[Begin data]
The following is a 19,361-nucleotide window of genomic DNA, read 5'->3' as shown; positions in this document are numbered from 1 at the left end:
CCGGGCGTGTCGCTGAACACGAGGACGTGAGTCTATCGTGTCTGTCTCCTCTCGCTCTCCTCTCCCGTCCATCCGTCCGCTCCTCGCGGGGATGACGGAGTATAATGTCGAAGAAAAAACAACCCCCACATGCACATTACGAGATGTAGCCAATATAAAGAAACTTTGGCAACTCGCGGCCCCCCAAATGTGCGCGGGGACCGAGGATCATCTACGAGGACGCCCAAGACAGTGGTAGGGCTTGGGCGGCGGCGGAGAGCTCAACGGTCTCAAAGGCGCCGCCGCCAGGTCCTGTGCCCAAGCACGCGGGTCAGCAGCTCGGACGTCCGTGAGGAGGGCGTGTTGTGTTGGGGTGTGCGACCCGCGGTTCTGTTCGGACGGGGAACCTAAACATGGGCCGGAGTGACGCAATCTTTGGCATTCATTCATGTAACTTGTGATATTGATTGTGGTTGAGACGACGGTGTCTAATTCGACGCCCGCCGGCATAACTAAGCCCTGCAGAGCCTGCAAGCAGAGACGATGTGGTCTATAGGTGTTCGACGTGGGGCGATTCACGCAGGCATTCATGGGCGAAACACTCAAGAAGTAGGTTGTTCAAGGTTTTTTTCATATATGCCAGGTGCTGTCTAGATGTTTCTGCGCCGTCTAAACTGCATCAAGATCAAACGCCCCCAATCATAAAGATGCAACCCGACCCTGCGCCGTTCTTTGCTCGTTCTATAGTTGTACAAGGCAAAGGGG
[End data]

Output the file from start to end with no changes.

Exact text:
The following is a 19,361-nucleotide window of genomic DNA, read 5'->3' as shown; positions in this document are numbered from 1 at the left end:
CCGGGCGTGTCGCTGAACACGAGGACGTGAGTCTATCGTGTCTGTCTCCTCTCGCTCTCCTCTCCCGTCCATCCGTCCGCTCCTCGCGGGGATGACGGAGTATAATGTCGAAGAAAAAACAACCCCCACATGCACATTACGAGATGTAGCCAATATAAAGAAACTTTGGCAACTCGCGGCCCCCCAAATGTGCGCGGGGACCGAGGATCATCTACGAGGACGCCCAAGACAGTGGTAGGGCTTGGGCGGCGGCGGAGAGCTCAACGGTCTCAAAGGCGCCGCCGCCAGGTCCTGTGCCCAAGCACGCGGGTCAGCAGCTCGGACGTCCGTGAGGAGGGCGTGTTGTGTTGGGGTGTGCGACCCGCGGTTCTGTTCGGACGGGGAACCTAAACATGGGCCGGAGTGACGCAATCTTTGGCATTCATTCATGTAACTTGTGATATTGATTGTGGTTGAGACGACGGTGTCTAATTCGACGCCCGCCGGCATAACTAAGCCCTGCAGAGCCTGCAAGCAGAGACGATGTGGTCTATAGGTGTTCGACGTGGGGCGATTCACGCAGGCATTCATGGGCGAAACACTCAAGAAGTAGGTTGTTCAAGGTTTTTTTCATATATGCCAGGTGCTGTCTAGATGTTTCTGCGCCGTCTAAACTGCATCAAGATCAAACGCCCCCAATCATAAAGATGCAACCCGACCCTGCGCCGTTCTTTGCTCGTTCTATAGTTGTACAAGGCAAAGGGG